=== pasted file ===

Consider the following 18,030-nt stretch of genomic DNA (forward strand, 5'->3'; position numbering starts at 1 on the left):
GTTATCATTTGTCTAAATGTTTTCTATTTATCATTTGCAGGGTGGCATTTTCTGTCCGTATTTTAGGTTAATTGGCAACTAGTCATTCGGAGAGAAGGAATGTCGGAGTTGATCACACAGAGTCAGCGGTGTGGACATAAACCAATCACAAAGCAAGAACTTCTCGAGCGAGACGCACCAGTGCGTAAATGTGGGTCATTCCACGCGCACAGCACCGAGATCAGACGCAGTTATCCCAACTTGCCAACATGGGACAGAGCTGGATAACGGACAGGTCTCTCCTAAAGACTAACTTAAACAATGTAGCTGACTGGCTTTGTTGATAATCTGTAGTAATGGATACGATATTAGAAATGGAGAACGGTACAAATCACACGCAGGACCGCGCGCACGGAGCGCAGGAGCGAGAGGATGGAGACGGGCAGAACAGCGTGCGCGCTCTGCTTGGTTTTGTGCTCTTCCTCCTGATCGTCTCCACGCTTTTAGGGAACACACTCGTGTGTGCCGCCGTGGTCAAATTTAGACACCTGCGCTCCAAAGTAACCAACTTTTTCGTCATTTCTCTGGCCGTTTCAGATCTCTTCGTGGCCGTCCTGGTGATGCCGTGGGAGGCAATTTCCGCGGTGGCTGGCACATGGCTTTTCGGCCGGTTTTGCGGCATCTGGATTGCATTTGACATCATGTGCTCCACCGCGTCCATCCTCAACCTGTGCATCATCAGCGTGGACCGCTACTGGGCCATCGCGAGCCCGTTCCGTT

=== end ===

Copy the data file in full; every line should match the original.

Consider the following 18,030-nt stretch of genomic DNA (forward strand, 5'->3'; position numbering starts at 1 on the left):
GTTATCATTTGTCTAAATGTTTTCTATTTATCATTTGCAGGGTGGCATTTTCTGTCCGTATTTTAGGTTAATTGGCAACTAGTCATTCGGAGAGAAGGAATGTCGGAGTTGATCACACAGAGTCAGCGGTGTGGACATAAACCAATCACAAAGCAAGAACTTCTCGAGCGAGACGCACCAGTGCGTAAATGTGGGTCATTCCACGCGCACAGCACCGAGATCAGACGCAGTTATCCCAACTTGCCAACATGGGACAGAGCTGGATAACGGACAGGTCTCTCCTAAAGACTAACTTAAACAATGTAGCTGACTGGCTTTGTTGATAATCTGTAGTAATGGATACGATATTAGAAATGGAGAACGGTACAAATCACACGCAGGACCGCGCGCACGGAGCGCAGGAGCGAGAGGATGGAGACGGGCAGAACAGCGTGCGCGCTCTGCTTGGTTTTGTGCTCTTCCTCCTGATCGTCTCCACGCTTTTAGGGAACACACTCGTGTGTGCCGCCGTGGTCAAATTTAGACACCTGCGCTCCAAAGTAACCAACTTTTTCGTCATTTCTCTGGCCGTTTCAGATCTCTTCGTGGCCGTCCTGGTGATGCCGTGGGAGGCAATTTCCGCGGTGGCTGGCACATGGCTTTTCGGCCGGTTTTGCGGCATCTGGATTGCATTTGACATCATGTGCTCCACCGCGTCCATCCTCAACCTGTGCATCATCAGCGTGGACCGCTACTGGGCCATCGCGAGCCCGTTCCGTT